Rajiv Maheswaran: The math behind basketball's wildest moves
Rajiv Maheswaran - Researcher
Using advanced data analysis tools, Rajiv Maheswaran and Second Spectrum help make basketball teams smarter. Full bio
by the science of moving dots.
in our offices, as we shop and travel
and around the world.
if we could understand all this movement?
and insight in it.
at capturing information about ourselves.
sensors or videos, or apps,
with incredibly fine detail.
where we have the best data about movement
or football or the other football,
and our players to track their movements
is turning our athletes into --
and like most raw data,
and not that interesting.
basketball coaches want to know.
because they'd have to watch every second
the game with the eye of a coach.
shots and rebounds.
slightly more complicated.
and pick-and-rolls, and isolations.
Most casual players probably do.
the machine understands complex events
with the eyes of a coach.
something like a pick-and-roll,
it would be terrible.
in basketball between four players,
without the ball
guarding the guy with the ball,
and ta-da, it's a pick-and-roll.
of a terrible algorithm.
he's called the screener --
but he doesn't stop close enough,
and he does stop
it's probably not a pick-and-roll.
they could all be pick-and-rolls.
the distances, the locations,
we can go beyond our own ability
Well, it's by example.
"Good morning, machine.
and here are some things that are not.
features that enable it to separate.
to teach it the difference
use color or shape?"
what are those things?
the world of moving dots?
with relative and absolute location,
of moving dots, or as we like to call it,
in academic vernacular.
you have to make it sound hard --
it's not that they want to know
how it happened.
So here's a little insight.
the most important play.
and knowing how to defend it,
and losing most games.
has a great many variations
is really the thing that matters,
to be really, really good.
and two defensive players,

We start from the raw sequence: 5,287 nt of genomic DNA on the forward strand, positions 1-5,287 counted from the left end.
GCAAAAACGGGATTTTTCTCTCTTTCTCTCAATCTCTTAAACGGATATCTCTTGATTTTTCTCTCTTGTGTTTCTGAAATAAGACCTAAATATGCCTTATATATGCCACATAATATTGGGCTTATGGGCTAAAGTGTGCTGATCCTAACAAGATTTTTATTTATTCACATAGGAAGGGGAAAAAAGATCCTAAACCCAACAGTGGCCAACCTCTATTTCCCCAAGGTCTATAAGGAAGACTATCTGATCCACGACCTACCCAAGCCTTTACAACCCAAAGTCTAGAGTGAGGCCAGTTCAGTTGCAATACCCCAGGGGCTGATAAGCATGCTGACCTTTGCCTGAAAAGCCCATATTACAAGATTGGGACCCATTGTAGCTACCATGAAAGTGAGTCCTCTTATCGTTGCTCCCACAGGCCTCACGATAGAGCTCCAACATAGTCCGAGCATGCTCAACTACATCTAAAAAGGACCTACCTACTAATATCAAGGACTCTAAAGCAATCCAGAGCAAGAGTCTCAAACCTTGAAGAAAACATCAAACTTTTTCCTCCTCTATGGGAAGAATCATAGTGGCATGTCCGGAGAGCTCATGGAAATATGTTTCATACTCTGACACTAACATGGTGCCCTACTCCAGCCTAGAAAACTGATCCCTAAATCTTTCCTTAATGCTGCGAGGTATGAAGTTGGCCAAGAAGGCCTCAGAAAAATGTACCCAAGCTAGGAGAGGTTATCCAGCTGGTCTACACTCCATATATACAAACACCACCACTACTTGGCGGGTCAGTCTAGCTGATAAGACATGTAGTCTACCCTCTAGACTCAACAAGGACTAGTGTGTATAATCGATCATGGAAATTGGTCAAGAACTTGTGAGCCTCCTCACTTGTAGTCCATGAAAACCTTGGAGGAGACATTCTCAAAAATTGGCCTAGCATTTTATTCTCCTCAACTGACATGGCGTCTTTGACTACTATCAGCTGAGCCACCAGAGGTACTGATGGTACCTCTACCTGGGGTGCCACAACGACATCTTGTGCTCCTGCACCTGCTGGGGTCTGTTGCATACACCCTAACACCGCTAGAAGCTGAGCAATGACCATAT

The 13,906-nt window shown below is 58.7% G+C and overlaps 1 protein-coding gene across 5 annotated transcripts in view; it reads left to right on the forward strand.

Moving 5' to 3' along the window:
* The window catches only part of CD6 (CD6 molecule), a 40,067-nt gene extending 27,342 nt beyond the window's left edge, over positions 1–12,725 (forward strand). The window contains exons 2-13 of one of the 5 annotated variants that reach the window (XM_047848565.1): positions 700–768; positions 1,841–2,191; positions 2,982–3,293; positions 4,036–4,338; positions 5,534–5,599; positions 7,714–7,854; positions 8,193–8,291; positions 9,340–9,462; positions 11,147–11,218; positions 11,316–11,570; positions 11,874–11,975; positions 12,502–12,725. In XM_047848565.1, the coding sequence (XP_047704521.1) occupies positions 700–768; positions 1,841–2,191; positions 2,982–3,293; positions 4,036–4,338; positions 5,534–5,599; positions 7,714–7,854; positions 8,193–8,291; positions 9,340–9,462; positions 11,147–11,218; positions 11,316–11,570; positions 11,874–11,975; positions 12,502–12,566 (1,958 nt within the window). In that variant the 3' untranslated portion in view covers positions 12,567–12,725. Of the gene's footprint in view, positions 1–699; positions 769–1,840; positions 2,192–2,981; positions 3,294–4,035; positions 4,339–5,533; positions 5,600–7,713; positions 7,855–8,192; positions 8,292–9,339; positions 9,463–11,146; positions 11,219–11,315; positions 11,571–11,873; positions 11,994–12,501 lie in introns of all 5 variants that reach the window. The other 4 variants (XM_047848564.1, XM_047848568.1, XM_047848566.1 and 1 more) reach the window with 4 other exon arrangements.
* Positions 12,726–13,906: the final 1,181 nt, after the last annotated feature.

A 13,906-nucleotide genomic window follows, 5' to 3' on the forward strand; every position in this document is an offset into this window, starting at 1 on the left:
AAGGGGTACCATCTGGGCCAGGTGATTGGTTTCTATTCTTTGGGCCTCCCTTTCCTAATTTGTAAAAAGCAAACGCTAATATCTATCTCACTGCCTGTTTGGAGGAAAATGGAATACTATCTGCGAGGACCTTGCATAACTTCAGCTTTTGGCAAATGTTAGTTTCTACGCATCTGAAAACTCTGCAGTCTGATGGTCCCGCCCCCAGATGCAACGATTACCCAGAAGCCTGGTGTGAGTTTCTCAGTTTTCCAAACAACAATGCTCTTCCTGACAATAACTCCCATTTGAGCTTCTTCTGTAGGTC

the pick-and-roll dance.
can either take, or he can reject.
can either go over or under.
or play up to touch, or play soft
either switch or blitz
most of these things when I started
according to those arrows.
but it turns out movement is very messy.
these variations identified
a professional coach to believe in you.
with the right spatiotemporal features
to identify these variations.
almost every single contender
on a machine that understands
that has changed strategies
very important games,
coaches who've been in the league
advice from a machine.
it's much more than the pick-and-roll.
with simple things
much of what it does,
to be smarter than me,
can a machine know more than a coach?
to take good shots.
it's a good shot.
by defenders, that's generally a bad shot.
or how bad "bad" was quantitatively.
using spatiotemporal features,
What's the angle to the basket?
What are their distances?
at how the player's moving
and we can build a model that predicts
would go in under these circumstances?
and turn it into two things:
and the quality of the shooter.
because what's TED without a bubble chart?
and the color is the position.
we have the shot probability.
bad at the bottom.
47 percent of their shots,
takes shots that an average NBA player
is that there are lots of 47s out there.
giving 100 million dollars to
how we look at players,
a couple of years ago, in the NBA finals.
there was 20 seconds left.
came up and he took a three to tie.
named Ray Allen.
They won the championship.
games in basketball.
the shot probability for every player
a rebound at every second
that we never could before.
I can't show you that video.
about 3 weeks ago.
that led to the insights.
This is Chinatown in Los Angeles,
the Ray Allen moment
that's associated with it.
of the professional players, it's us,
announcer, it's me.
chance of happening in the NBA
and a great many other things.
it took us to make that happen.
of every NBA game -- it's not that.
a professional team to track movement.
player to get insights about movement.
sports because we're moving everywhere.
the moment and let me know
any second now.
our buildings, better plan our cities.
of the science of moving dots,
we will move forward.
About the speaker:Rajiv Maheswaran - Researcher
Using advanced data analysis tools, Rajiv Maheswaran and Second Spectrum help make basketball teams smarter.
Why you should listen
Sports fans can get obsessed with stats about player performance and game-day physics. But basketball, a fluid and fast-moving game, has been tough to understand through numbers. Rajiv Maheswaran is working to change that, by offering pro basketball teams insight into game data to make better decisions. Maheswaran is the CEO and co-founder of Second Spectrum, a startup transforming sports through technology. He is also a Research Assistant Professor at the University of Southern California's Computer Science Department and a Project Leader at the Information Sciences Institute at the USC Viterbi School of Engineering, where he co-directs the Computational Behavior Group.
His research spans various aspects of multi-agent systems and distributed artificial intelligence using decision-theoretic and game-theoretic frameworks and solutions. His current interests focus on data analytics, visualization and real-time interaction to understand behavior in spatiotemporal domains. Like, say, the spatiotemporal domain around a basketball hoop.
Rajiv Maheswaran | Speaker | TED.com